Shareholder Meeting: Definition, Types & More


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A shareholder meeting is a meeting held by the owners of a corporation to discuss the management of the company or to vote on agreements and the election of board members.

Shareholders are required to participate in person, although new ways have been sought after the health crisis to do so remotely. The board of directors can determine the location if it is not designated by the form based on the company’s bylaws.


  • The shareholder meeting, regardless of the type, is a meeting in which decisions are made that govern the operation of the company.
  • The shareholder meeting is held in compliance with the company’s bylaws and the laws in force in the country, having to be governed by the laws that apply to it.
  • Shareholders have rights and duties within the meeting according to their participation in the capital stock, the greater the participation, the greater the responsibilities and rights.

What you should know about shareholder meetings

In the commercial sphere, the general shareholder meeting consists of the meeting of the share capital of a company (represented by the shareholders) to make a series of decisions established by law or by the company’s bylaws (1).

The management of a company is carried out through the shareholders’ meetings, where decisions are made about the future, the distribution of dividends, and increases or decreases in the share capital. These are some of the most important questions to understand its operation.

Explore: Meeting Order Rules

What is a shareholder meeting?

In companies, there are different corporate events, among which the General Shareholders’ Meeting stands out, which is one of the main governing bodies of a capital company (2). The meeting is made up of the owners of the company (shareholders) and they meet to make decisions about the direction and management of the company.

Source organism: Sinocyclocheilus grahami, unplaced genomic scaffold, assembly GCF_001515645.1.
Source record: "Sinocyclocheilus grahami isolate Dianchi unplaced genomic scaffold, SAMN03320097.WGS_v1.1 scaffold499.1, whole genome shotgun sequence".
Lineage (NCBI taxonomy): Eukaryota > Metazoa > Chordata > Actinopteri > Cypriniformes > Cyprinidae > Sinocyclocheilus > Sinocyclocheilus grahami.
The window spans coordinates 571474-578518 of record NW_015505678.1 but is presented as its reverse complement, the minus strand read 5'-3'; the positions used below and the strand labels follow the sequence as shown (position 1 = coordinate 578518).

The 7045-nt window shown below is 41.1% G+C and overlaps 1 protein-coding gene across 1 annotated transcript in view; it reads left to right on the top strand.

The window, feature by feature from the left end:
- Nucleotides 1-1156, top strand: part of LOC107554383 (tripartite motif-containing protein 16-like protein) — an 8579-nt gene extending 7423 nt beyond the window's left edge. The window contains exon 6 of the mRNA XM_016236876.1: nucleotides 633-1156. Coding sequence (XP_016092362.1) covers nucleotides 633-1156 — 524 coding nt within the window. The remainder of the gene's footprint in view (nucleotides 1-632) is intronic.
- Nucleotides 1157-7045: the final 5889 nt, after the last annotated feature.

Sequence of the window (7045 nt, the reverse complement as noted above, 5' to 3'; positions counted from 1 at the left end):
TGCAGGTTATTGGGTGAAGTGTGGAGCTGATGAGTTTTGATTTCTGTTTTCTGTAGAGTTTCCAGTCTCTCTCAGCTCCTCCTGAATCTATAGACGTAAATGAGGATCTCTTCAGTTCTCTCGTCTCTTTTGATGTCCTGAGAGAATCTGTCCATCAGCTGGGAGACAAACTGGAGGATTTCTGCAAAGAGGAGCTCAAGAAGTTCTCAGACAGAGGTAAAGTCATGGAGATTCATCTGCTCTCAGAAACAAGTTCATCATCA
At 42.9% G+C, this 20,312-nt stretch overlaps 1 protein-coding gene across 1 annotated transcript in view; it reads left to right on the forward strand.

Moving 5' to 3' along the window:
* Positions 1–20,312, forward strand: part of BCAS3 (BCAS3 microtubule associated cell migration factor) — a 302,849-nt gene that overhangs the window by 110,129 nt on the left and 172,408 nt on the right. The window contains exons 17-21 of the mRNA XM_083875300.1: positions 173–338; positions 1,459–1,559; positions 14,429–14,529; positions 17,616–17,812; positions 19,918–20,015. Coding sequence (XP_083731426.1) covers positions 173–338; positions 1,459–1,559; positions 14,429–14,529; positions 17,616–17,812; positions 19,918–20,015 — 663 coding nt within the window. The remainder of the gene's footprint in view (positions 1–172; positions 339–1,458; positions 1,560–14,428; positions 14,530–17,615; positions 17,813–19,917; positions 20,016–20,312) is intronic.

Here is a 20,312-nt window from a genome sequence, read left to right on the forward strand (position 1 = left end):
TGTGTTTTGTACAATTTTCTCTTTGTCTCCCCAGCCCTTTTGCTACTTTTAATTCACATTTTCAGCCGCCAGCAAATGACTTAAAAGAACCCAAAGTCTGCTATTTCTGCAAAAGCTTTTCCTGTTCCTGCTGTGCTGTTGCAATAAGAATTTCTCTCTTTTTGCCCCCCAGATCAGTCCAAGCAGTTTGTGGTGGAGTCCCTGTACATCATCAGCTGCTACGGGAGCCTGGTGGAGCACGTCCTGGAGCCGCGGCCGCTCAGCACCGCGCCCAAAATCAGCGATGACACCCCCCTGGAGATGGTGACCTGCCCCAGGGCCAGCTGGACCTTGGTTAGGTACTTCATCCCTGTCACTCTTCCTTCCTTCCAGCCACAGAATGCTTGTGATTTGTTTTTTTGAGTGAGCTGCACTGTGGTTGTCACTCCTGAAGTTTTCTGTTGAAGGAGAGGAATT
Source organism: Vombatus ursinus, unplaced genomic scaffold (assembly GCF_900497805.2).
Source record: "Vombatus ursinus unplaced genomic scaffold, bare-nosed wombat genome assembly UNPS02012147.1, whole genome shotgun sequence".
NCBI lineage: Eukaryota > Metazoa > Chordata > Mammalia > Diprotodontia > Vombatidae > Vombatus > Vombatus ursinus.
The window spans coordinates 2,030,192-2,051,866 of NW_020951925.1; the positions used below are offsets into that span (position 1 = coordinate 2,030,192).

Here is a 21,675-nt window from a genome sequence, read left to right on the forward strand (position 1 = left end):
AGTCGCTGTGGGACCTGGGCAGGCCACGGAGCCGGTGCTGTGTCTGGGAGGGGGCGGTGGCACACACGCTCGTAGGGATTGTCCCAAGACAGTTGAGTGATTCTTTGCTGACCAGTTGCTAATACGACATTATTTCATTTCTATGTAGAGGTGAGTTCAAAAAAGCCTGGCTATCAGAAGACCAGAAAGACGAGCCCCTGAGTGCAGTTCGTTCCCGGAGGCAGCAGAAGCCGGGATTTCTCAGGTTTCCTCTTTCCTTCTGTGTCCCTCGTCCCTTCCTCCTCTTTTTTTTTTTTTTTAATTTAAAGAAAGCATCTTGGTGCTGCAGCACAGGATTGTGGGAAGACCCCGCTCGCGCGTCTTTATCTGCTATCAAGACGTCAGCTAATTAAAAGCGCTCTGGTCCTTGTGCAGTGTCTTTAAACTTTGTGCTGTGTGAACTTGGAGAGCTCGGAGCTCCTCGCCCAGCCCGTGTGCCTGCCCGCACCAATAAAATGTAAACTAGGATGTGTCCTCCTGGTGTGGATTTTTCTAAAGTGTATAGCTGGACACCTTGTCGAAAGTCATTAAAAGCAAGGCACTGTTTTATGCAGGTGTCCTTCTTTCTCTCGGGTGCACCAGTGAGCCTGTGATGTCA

Corporate topics are discussed in these meetings and are implemented through resolutions. The performance of the company during the legal period is also reviewed, the board of directors is appointed and decisions are made on increasing the capital stock, acquisitions, mergers and more.

Types of shareholder meetings

Not all meetings attend to the same objectives, for this reason shareholders meet at different times during the legal period.

Main types of shareholder meetings (Source: Javier Muñiz/ Gitnux)

Ordinary general meeting

This is the shareholder meeting held once a year and within the first six months of the legal year and after the end of the previous year, to approve the management carried out by the Board.

It approves the accounts and the Board’s management of the previous year. The ordinary general meeting decides how to manage the balance sheet, the income statement, and its distribution.

Extraordinary general meeting

An extraordinary general meeting is held for various reasons, such as a change of registered office or a change in corporate purposes. It can be called at any time of the year due to the need to increase or reduce the share capital.

The legislator may convene the shareholders in the event of a change in the internal regime of the transfer of participants. The meeting may be convened at any time provided that it is properly notified.

Universal meeting

This is a meeting at which all shareholders meet voluntarily without prior notice and unanimously accept the agenda. 100% of the partners, including even those who do not have voting rights, are constituted in a company meeting.

The meeting is held by default at the registered office of the company, unless another place is specified in the notice of meeting.

In this meeting, any type of topic can be dealt with, but they do not necessarily have to be unanimously approved. The certification issued must state that it is a universal meeting, all partners must sign the minutes and the place of the meeting must be indicated.

Shareholder class meeting

This meeting is aimed at specific groups of shareholders to discuss issues that only concern or affect them. For example, shareholders who own fewer shares or holdings may meet to discuss bylaws that affect them.

Such meetings are required when the company wants to pass a new resolution that affects only specific shareholders.

Check out our article on: Meeting Criteria

How agreements are approved in a shareholders’ meeting